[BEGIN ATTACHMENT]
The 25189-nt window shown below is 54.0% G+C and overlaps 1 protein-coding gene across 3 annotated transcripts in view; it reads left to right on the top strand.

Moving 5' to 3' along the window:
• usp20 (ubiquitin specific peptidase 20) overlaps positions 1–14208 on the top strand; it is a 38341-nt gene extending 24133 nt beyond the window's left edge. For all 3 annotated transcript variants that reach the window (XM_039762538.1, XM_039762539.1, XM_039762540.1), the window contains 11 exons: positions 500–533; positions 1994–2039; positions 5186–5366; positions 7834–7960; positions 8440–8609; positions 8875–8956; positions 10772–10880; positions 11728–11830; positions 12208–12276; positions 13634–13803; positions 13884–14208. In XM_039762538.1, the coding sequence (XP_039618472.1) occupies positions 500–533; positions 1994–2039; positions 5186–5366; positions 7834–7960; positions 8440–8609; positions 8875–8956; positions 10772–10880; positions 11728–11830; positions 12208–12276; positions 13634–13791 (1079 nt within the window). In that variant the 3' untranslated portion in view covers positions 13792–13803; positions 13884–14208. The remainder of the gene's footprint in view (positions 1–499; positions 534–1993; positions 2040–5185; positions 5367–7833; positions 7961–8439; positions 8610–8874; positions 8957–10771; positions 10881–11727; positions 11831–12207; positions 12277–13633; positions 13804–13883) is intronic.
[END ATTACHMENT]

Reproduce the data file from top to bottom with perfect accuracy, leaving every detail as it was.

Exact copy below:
The 25189-nt window shown below is 54.0% G+C and overlaps 1 protein-coding gene across 3 annotated transcripts in view; it reads left to right on the top strand.

Moving 5' to 3' along the window:
• usp20 (ubiquitin specific peptidase 20) overlaps positions 1–14208 on the top strand; it is a 38341-nt gene extending 24133 nt beyond the window's left edge. For all 3 annotated transcript variants that reach the window (XM_039762538.1, XM_039762539.1, XM_039762540.1), the window contains 11 exons: positions 500–533; positions 1994–2039; positions 5186–5366; positions 7834–7960; positions 8440–8609; positions 8875–8956; positions 10772–10880; positions 11728–11830; positions 12208–12276; positions 13634–13803; positions 13884–14208. In XM_039762538.1, the coding sequence (XP_039618472.1) occupies positions 500–533; positions 1994–2039; positions 5186–5366; positions 7834–7960; positions 8440–8609; positions 8875–8956; positions 10772–10880; positions 11728–11830; positions 12208–12276; positions 13634–13791 (1079 nt within the window). In that variant the 3' untranslated portion in view covers positions 13792–13803; positions 13884–14208. The remainder of the gene's footprint in view (positions 1–499; positions 534–1993; positions 2040–5185; positions 5367–7833; positions 7961–8439; positions 8610–8874; positions 8957–10771; positions 10881–11727; positions 11831–12207; positions 12277–13633; positions 13804–13883) is intronic.